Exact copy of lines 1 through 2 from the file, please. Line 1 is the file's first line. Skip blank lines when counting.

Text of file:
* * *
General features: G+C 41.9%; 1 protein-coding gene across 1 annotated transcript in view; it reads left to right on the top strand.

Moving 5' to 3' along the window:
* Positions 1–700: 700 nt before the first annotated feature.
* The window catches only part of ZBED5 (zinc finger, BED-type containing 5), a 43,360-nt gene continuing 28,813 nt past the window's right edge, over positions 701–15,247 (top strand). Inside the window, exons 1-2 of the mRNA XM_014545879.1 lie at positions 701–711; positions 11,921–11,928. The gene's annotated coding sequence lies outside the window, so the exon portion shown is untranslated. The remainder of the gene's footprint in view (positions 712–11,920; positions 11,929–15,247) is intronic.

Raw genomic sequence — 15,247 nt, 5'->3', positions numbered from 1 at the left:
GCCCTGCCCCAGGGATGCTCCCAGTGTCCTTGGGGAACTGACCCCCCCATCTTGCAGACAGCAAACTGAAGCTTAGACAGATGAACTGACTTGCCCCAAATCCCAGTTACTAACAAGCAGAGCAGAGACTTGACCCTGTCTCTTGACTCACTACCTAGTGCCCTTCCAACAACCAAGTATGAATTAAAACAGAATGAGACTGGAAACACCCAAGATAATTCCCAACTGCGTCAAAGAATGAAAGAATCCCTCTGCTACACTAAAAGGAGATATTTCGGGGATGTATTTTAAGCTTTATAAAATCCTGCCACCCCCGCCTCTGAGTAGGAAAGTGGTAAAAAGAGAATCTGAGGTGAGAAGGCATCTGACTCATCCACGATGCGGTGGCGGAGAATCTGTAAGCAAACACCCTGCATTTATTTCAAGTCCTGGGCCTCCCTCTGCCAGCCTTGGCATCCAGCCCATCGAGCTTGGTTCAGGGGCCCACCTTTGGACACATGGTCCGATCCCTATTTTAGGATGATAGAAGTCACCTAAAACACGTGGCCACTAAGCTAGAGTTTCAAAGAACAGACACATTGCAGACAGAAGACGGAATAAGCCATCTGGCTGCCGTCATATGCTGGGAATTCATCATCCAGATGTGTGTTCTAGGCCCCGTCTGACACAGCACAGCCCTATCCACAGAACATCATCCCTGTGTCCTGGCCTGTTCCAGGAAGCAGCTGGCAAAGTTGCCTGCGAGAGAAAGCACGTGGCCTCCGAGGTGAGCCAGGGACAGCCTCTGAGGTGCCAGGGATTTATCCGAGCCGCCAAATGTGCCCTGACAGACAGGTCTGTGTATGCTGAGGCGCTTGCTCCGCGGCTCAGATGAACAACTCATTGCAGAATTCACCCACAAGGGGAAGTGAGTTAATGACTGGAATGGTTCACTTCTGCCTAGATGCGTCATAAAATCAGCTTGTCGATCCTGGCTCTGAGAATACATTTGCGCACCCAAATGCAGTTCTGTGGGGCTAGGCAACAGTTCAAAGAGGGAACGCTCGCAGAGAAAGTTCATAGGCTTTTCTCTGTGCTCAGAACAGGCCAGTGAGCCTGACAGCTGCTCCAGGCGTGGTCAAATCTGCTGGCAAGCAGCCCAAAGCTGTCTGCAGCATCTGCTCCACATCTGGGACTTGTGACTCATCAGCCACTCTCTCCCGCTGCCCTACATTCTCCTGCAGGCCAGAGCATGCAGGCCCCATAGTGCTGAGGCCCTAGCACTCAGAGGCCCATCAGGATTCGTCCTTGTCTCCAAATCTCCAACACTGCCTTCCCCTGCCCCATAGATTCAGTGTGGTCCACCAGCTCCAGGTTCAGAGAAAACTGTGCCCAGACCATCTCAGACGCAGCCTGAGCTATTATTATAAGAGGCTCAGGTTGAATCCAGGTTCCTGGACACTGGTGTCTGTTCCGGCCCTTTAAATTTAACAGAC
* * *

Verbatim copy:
General features: G+C 41.9%; 1 protein-coding gene across 1 annotated transcript in view; it reads left to right on the top strand.

Moving 5' to 3' along the window: